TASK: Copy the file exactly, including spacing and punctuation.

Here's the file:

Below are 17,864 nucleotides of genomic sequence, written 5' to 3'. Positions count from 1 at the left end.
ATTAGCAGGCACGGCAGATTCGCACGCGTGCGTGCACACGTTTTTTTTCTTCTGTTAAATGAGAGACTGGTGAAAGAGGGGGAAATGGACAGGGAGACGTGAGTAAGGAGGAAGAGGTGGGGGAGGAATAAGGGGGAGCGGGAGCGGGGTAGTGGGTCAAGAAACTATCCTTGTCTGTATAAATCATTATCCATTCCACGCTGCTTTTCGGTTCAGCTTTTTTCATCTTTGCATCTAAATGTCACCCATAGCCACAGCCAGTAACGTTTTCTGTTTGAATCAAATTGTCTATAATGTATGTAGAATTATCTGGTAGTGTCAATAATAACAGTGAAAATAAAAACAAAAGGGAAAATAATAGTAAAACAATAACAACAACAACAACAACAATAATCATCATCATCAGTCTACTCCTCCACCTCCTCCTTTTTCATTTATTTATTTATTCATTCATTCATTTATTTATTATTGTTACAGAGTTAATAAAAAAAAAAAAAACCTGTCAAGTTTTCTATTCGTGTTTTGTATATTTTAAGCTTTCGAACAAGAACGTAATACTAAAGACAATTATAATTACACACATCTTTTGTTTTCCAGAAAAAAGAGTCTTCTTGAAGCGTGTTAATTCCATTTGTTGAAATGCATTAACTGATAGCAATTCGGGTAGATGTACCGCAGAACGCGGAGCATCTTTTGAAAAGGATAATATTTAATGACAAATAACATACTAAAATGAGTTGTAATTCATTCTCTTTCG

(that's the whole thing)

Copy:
Below are 17,864 nucleotides of genomic sequence, written 5' to 3'. Positions count from 1 at the left end.
ATTAGCAGGCACGGCAGATTCGCACGCGTGCGTGCACACGTTTTTTTTCTTCTGTTAAATGAGAGACTGGTGAAAGAGGGGGAAATGGACAGGGAGACGTGAGTAAGGAGGAAGAGGTGGGGGAGGAATAAGGGGGAGCGGGAGCGGGGTAGTGGGTCAAGAAACTATCCTTGTCTGTATAAATCATTATCCATTCCACGCTGCTTTTCGGTTCAGCTTTTTTCATCTTTGCATCTAAATGTCACCCATAGCCACAGCCAGTAACGTTTTCTGTTTGAATCAAATTGTCTATAATGTATGTAGAATTATCTGGTAGTGTCAATAATAACAGTGAAAATAAAAACAAAAGGGAAAATAATAGTAAAACAATAACAACAACAACAACAACAATAATCATCATCATCAGTCTACTCCTCCACCTCCTCCTTTTTCATTTATTTATTTATTCATTCATTCATTTATTTATTATTGTTACAGAGTTAATAAAAAAAAAAAAAACCTGTCAAGTTTTCTATTCGTGTTTTGTATATTTTAAGCTTTCGAACAAGAACGTAATACTAAAGACAATTATAATTACACACATCTTTTGTTTTCCAGAAAAAAGAGTCTTCTTGAAGCGTGTTAATTCCATTTGTTGAAATGCATTAACTGATAGCAATTCGGGTAGATGTACCGCAGAACGCGGAGCATCTTTTGAAAAGGATAATATTTAATGACAAATAACATACTAAAATGAGTTGTAATTCATTCTCTTTCG